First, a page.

Montreal Canadiens

Of all 30 NHL teams the lone one to have a maximum 50 players under NHL contracts, the Habs have 24 roster players signed but less than $1.5M left in cap space. Wayward Russian RW Alex Radulov and gritty C Andrew Shaw upped Montreal’s cap total and made embattled GM Marc Bergevin’s life more difficult, although he saved more than $1M in cap space when he controversially dealt P.K. Subban for veteran blueliner Shea Weber. Andrei Markov’s $5.75 hit comes off the books in a year, when C Alex Galchenyuk will be an RFA expecting a raise.

Nashville Predators

GM David Poile has just 21 roster players signed, although $8,114,169 in cap space should allow him to re-sign RFAs Calle Jarnkrok and D Petter Granberg and shop for some bargains. Poile locked up sensational young forward Filip Forsberg to a long-term deal with an annual cap hit of $6M. In a year, C Ryan Johansen will be an RFA and due a raise from his $4M cap hit. Subban, Roman Josi, Mattias Ekholm and Ryan Ellis are among the best top-four blueliners in the league and are paid like it, except Ellis, who’s got a Predator-friendly $2.5M cap hit for three more years. Poile must be concerned that G Pekka Rinne, 33, might not be able to justify his $7M cap hit for the next three years.

New Jersey Devils

Freed from the greenback-pinching machinations of Machiavellian GM Lou Lamoriello, the low-scoring Devils appear determined to increase their skill level, which will inevitably inflate their salary structure. The recent addition of LW Taylor Hall and his $6M cap hit illustrates this. Although the Devils are far from potent offensively, signing RW Kyle Palmieri for five years adds to Travis Zajac, Mike Cammalleri and Adam Henrique up front until talented youngsters such as Pavel Zacha, Michael McLeod and Nathan Bastian can really begin contributing. GM Ray Shero has only 20 roster players but a goodly sum of $13,253,693 with which to flesh out his lineup. He needs to focus on defense, which is missing the minutes Adam Larsson took with him to Edmonton.

New York Islanders

With new owners on record saying they want to spend near the cap ceiling and make the Island a preferred UFA destination, GM Garth Snow has 25 roster players and $3,083,525 of cap space remaining. UFAs Kyle Okposo, Frans Nielsen and Matt Martin departed and were replaced by character LWs Andrew Ladd and Jason Chimera as well as bargain-basement RW P-A Parenteau in his second time around with the team. Snow has constructed a solid and deep roster that nonetheless lacks the sizzle of a team trying to parlay back-to-back 100-point seasons into going deeper in the playoffs. While capable of scoring 20 goals back on John Tavares’ right side, Parenteau is not the elite companion the Isles’ captain deserves. Maybe Snow is agitating behind the scenes trying to help the Lightning with its cap crunch by offering to take RW Nikita Kucherov off GM Steve Yzerman’s hands. The Islanders’ D is solid, but the crease is packed with Thomas Greiss and J-F Berube crowding unreliable starter Jaroslav Halak.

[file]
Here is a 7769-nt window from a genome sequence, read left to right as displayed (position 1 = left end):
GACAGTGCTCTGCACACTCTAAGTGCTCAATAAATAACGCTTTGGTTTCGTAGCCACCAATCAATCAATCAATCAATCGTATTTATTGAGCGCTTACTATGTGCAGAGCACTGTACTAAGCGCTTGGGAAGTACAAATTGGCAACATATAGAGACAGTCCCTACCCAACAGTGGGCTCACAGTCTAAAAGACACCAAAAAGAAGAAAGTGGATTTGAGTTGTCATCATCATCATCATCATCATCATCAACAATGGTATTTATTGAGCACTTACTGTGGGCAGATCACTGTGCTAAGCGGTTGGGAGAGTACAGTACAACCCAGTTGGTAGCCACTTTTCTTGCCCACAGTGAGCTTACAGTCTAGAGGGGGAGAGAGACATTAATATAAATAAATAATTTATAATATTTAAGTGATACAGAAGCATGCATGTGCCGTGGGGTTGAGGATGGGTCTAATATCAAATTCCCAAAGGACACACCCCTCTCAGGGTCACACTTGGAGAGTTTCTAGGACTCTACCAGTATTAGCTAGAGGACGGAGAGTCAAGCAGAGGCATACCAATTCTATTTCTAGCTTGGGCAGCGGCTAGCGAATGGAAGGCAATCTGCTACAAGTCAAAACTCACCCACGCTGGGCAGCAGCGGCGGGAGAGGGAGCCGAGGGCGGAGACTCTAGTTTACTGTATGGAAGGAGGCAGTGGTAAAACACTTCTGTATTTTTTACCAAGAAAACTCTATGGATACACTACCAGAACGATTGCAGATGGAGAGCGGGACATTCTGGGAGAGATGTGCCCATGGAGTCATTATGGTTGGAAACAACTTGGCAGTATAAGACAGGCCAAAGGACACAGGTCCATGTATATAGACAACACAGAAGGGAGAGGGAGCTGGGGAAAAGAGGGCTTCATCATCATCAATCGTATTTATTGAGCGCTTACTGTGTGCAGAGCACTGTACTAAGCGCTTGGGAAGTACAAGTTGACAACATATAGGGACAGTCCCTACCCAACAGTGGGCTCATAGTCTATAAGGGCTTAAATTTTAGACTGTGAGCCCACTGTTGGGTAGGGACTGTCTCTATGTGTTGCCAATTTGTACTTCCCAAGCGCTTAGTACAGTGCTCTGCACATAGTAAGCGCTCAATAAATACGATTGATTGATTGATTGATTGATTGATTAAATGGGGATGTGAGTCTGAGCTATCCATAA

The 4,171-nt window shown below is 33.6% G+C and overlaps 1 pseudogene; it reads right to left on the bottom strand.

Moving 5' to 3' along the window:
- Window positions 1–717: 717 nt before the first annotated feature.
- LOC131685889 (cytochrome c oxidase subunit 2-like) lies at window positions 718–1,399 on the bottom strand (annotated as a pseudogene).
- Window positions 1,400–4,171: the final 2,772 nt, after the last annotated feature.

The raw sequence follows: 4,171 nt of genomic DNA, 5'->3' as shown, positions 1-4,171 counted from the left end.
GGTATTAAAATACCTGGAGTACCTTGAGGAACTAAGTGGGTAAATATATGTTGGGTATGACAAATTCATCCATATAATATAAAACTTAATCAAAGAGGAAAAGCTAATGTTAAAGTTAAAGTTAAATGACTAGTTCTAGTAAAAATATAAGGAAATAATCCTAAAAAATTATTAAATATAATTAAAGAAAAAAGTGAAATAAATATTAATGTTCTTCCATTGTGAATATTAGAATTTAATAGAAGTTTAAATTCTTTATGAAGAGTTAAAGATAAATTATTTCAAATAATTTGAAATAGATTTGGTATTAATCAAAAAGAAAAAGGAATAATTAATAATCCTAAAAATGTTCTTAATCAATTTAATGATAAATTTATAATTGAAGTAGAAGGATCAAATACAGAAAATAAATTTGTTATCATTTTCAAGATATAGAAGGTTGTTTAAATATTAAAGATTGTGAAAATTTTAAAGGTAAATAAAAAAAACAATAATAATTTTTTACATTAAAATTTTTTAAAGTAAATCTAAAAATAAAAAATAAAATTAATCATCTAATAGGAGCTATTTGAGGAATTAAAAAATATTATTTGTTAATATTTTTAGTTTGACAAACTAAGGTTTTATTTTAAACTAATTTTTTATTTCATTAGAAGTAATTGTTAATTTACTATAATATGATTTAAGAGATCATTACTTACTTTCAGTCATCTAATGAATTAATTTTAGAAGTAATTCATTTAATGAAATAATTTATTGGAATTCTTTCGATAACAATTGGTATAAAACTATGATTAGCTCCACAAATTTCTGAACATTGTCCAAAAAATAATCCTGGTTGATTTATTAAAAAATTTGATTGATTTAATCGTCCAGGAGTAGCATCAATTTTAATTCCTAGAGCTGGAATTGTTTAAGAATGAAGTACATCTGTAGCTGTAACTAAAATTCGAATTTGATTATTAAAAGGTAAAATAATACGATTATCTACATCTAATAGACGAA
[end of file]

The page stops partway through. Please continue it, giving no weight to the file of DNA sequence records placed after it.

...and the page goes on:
New York Rangers

GM Jeff Gorton re-signed RFA forwards Chris Kreider ($4.625M) and Kevin Hayes ($2.6M) to relatively affordable deals after getting some one-year cap relief by dealing Derek Brassard for fellow C Mika Zibanejad. That leaves the Blueshirts, with just $3.425M in cap space and 23 roster players inked, searching for a puck-moving replacement for D Keith Yandle. Rumors indicate an interest in Kevin Shattenkirk and Tyson Barrie. 

Ottawa Senators

GM Pierre Dorion has $14,048,334 in cap space to play with but only 21 roster players signed. You know your salary structure is out of whack when your highest-paid forward is RW Bobby Ryan ($7.25M cap hit for five more years) and your priciest D-Man is Dion Phaneuf ($7M, also for five years). Dorion increased his payroll when he traded Mika Zibanejad for Derek Brassard and a cap hit almost twice as high as Zibanejad’s. The GM’s to-do list is topped by the need to re-sign LW Mike Hoffman and fellow RFA Cody Ceci on defense. In a year, no fewer than seven roster forwards will become UFAs or RFAs.

Philadelphia Flyers

Digging the Flyers out from under the cap hell left by predecessor Paul Holmgren, GM Ron Hextall has 22 roster players and $6,513,334 in cap space to sign several more. Signing RFA C Brayden Schenn is the top priority. One way or another, 38-year-old D Mark Streit’s $5.25M cap hit will be off the books next year. Disappointing D Andrew MacDonald and his $5M hit for four more years will undoubtedly be exposed in the expansion draft. Hextall will be bitterly disappointed if Las Vegas leaves him unclaimed. The GM will be a busy man in a year when Gs Steve Mason and Michal Neuvirth and three forwards headed by C Boyd Gordon will be UFAs. At the same time, D Shayne Gostisbehere and three forwards led by C Scott Laughton will become RFAs.

Pittsburgh Penguins